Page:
Two officials of Polytan, a German tartan tracks company and their local representatives, Shelter Innovations, on Wednesday, held a high level talks with Edward Osei-Kwaku, Youth and Sports Minister and briefed him on their technical findings of the country's running tracks.
The group arrived in the country last Saturday and have since inspected the two main stadiums - Accra and Kumasi Sports Stadiums and the Winneba Sports College- to access the state of the tracks.
They are scheduled to present an official technical report to the minister later on Wednesday and how they could assist the ministry to source for funding.
A source close to the team told the GNA Sports that the synthetic tracks could only be laid after civil works have been completed. TAYSEC and other civil engineering companies are being contacted to tackle the civil works to prepare the grounds for the relaying of the tracks, which could take six to eight weeks.
The source said it would cost the nation at least million dollars for the tracks to be re-laid in each of the stadiums excluding the civil works.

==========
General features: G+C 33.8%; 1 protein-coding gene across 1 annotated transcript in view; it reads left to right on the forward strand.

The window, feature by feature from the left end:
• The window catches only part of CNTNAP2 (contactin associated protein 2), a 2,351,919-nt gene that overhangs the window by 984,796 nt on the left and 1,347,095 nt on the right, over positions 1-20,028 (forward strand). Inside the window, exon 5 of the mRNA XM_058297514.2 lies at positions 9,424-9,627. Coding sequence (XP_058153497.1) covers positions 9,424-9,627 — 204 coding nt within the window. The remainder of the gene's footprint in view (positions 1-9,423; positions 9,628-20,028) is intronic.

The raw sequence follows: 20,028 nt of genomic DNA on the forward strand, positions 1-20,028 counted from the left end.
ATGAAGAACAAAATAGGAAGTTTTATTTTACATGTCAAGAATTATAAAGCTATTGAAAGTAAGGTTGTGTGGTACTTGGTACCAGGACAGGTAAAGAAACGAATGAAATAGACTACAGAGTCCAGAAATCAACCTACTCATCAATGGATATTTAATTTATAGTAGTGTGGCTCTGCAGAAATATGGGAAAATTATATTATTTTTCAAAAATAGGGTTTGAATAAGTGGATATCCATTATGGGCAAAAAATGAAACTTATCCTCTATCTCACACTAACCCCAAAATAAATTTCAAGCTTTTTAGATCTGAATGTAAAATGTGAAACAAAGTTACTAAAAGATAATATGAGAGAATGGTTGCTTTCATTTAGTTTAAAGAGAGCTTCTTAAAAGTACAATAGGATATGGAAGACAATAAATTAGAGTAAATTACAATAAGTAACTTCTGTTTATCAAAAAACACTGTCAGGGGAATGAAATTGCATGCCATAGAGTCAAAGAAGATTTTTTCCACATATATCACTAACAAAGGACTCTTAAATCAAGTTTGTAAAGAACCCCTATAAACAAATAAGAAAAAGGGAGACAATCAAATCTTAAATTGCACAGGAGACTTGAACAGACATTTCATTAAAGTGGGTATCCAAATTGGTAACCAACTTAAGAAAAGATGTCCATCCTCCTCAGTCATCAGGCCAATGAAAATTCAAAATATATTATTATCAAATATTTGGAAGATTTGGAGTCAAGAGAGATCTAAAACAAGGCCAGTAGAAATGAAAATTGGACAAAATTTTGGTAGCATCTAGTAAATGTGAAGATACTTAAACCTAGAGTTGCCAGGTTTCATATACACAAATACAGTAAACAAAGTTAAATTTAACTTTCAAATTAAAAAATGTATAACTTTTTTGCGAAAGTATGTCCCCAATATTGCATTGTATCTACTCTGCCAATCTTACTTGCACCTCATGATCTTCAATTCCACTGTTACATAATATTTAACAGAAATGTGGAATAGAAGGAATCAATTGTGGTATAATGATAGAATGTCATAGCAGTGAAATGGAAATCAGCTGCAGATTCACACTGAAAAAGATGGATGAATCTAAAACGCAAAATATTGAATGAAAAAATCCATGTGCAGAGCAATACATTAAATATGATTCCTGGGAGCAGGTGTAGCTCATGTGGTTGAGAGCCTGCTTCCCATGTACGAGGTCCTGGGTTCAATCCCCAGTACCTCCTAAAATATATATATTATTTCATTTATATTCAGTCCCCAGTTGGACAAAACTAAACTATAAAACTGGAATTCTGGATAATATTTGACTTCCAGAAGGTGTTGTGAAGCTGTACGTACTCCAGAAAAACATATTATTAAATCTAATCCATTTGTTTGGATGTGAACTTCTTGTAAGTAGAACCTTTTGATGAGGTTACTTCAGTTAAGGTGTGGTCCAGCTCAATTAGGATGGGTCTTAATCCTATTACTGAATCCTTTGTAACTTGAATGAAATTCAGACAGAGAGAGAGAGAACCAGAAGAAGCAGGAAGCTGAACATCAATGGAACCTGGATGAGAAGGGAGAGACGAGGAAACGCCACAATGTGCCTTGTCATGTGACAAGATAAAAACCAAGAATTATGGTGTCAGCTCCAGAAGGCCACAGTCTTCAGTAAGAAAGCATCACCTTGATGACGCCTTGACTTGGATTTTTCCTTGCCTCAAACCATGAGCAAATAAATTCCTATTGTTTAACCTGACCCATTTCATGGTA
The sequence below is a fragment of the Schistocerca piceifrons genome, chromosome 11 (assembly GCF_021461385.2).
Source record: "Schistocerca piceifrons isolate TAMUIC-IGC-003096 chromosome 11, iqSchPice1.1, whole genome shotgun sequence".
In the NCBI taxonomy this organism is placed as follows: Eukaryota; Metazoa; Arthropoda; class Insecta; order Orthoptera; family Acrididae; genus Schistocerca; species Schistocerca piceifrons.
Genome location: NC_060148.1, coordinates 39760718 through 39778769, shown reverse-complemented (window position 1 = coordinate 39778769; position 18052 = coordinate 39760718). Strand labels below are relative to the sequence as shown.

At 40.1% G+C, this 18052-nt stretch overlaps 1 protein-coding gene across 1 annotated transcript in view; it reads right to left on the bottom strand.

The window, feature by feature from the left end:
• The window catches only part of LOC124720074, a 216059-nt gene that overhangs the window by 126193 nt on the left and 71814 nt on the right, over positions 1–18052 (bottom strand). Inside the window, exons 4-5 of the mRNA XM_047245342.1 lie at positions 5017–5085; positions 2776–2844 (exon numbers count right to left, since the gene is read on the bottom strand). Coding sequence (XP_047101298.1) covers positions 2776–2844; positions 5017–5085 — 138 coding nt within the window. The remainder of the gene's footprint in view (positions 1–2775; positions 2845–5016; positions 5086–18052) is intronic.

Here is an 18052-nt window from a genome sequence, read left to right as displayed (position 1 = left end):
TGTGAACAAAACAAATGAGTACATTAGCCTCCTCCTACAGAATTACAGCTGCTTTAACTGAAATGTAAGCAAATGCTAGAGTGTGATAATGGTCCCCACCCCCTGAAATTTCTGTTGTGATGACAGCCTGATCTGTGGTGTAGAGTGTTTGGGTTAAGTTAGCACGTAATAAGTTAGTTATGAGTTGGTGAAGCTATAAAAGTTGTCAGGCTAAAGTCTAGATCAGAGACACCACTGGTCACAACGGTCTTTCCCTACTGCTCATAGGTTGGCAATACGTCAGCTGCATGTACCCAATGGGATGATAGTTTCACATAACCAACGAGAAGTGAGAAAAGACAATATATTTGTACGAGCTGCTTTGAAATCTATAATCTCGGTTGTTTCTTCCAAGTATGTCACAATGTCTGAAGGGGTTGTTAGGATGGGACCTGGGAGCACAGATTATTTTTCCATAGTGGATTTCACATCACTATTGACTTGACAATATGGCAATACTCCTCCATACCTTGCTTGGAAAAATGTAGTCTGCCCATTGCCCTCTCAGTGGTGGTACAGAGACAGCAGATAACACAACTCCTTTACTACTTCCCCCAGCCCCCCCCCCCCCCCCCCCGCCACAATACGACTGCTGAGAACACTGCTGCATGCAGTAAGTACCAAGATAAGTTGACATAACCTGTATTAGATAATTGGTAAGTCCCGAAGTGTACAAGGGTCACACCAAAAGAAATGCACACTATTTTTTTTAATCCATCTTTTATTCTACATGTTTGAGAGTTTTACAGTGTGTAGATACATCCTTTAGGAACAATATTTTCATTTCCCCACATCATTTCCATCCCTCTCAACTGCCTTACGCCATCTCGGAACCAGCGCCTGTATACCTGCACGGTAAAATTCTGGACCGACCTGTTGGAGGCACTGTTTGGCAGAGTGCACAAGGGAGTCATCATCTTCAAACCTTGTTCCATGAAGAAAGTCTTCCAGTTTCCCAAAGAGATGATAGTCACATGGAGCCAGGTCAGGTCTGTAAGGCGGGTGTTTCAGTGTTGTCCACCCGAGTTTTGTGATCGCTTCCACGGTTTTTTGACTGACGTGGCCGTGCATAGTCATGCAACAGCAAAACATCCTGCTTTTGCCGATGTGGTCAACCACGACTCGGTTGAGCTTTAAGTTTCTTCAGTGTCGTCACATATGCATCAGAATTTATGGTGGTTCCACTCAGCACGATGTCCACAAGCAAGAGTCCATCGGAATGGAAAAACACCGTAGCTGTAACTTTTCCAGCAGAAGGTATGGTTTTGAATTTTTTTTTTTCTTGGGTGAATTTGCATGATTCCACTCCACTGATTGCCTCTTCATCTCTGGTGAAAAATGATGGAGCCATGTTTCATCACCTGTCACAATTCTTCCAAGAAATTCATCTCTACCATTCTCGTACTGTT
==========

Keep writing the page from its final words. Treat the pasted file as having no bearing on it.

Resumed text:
He said the company would present the total cost to the ministry when it has factored in the cost of the civil works. The current tracks at the Accra and Kumasi Stadiums are six millimetres high, which fall short of the International Athletics Federation's standards of 13 millimetres.
This, the source said, is partly due to the regressing of the turfs which has raised the pitch higher than that of the tracks adding, "this and other things need to be corrected by the civil engineers before work could start".
Mr. Osei-Kwaku later told the GNA Sports that the team during the discussions proposed to build a gym and a medical centre within the stadium and probably a training tracks outside the stadium.
He said this could only be considered based on the availability of funds. The tartan tracks at the Accra and Kumasi Sports stadiums were last renovated in 1978 when Ghana hosted the African Nations Cup.